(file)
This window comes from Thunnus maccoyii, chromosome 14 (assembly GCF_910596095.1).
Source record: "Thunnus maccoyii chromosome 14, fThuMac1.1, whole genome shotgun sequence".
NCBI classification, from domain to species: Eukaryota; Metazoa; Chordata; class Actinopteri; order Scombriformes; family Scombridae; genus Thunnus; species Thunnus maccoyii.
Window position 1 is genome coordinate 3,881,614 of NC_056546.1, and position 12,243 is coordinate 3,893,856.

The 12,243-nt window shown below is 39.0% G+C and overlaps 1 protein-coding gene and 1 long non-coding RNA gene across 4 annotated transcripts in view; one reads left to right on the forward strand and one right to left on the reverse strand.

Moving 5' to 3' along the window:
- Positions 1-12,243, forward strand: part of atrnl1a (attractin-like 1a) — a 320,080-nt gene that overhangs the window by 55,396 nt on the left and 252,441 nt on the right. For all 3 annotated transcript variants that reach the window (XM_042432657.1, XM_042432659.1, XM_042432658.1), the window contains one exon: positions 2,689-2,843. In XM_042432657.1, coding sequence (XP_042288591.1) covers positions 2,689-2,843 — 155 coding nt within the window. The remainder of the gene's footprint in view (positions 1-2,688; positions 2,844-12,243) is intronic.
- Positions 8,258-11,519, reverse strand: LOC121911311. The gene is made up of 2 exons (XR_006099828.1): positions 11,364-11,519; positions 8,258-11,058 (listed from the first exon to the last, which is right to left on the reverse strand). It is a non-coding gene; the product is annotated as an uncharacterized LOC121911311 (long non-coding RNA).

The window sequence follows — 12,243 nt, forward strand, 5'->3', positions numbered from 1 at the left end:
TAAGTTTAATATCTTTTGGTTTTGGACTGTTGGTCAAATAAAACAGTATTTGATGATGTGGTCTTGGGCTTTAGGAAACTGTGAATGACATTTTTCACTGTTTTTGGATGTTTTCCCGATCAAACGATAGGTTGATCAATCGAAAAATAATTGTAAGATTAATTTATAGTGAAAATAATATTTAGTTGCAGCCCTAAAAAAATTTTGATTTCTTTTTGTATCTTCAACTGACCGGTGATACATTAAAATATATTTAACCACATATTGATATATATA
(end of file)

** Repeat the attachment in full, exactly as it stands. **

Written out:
This window comes from Thunnus maccoyii, chromosome 14 (assembly GCF_910596095.1).
Source record: "Thunnus maccoyii chromosome 14, fThuMac1.1, whole genome shotgun sequence".
NCBI classification, from domain to species: Eukaryota; Metazoa; Chordata; class Actinopteri; order Scombriformes; family Scombridae; genus Thunnus; species Thunnus maccoyii.
Window position 1 is genome coordinate 3,881,614 of NC_056546.1, and position 12,243 is coordinate 3,893,856.

The 12,243-nt window shown below is 39.0% G+C and overlaps 1 protein-coding gene and 1 long non-coding RNA gene across 4 annotated transcripts in view; one reads left to right on the forward strand and one right to left on the reverse strand.

Moving 5' to 3' along the window:
- Positions 1-12,243, forward strand: part of atrnl1a (attractin-like 1a) — a 320,080-nt gene that overhangs the window by 55,396 nt on the left and 252,441 nt on the right. For all 3 annotated transcript variants that reach the window (XM_042432657.1, XM_042432659.1, XM_042432658.1), the window contains one exon: positions 2,689-2,843. In XM_042432657.1, coding sequence (XP_042288591.1) covers positions 2,689-2,843 — 155 coding nt within the window. The remainder of the gene's footprint in view (positions 1-2,688; positions 2,844-12,243) is intronic.
- Positions 8,258-11,519, reverse strand: LOC121911311. The gene is made up of 2 exons (XR_006099828.1): positions 11,364-11,519; positions 8,258-11,058 (listed from the first exon to the last, which is right to left on the reverse strand). It is a non-coding gene; the product is annotated as an uncharacterized LOC121911311 (long non-coding RNA).

The window sequence follows — 12,243 nt, forward strand, 5'->3', positions numbered from 1 at the left end:
TAAGTTTAATATCTTTTGGTTTTGGACTGTTGGTCAAATAAAACAGTATTTGATGATGTGGTCTTGGGCTTTAGGAAACTGTGAATGACATTTTTCACTGTTTTTGGATGTTTTCCCGATCAAACGATAGGTTGATCAATCGAAAAATAATTGTAAGATTAATTTATAGTGAAAATAATATTTAGTTGCAGCCCTAAAAAAATTTTGATTTCTTTTTGTATCTTCAACTGACCGGTGATACATTAAAATATATTTAACCACATATTGATATATATA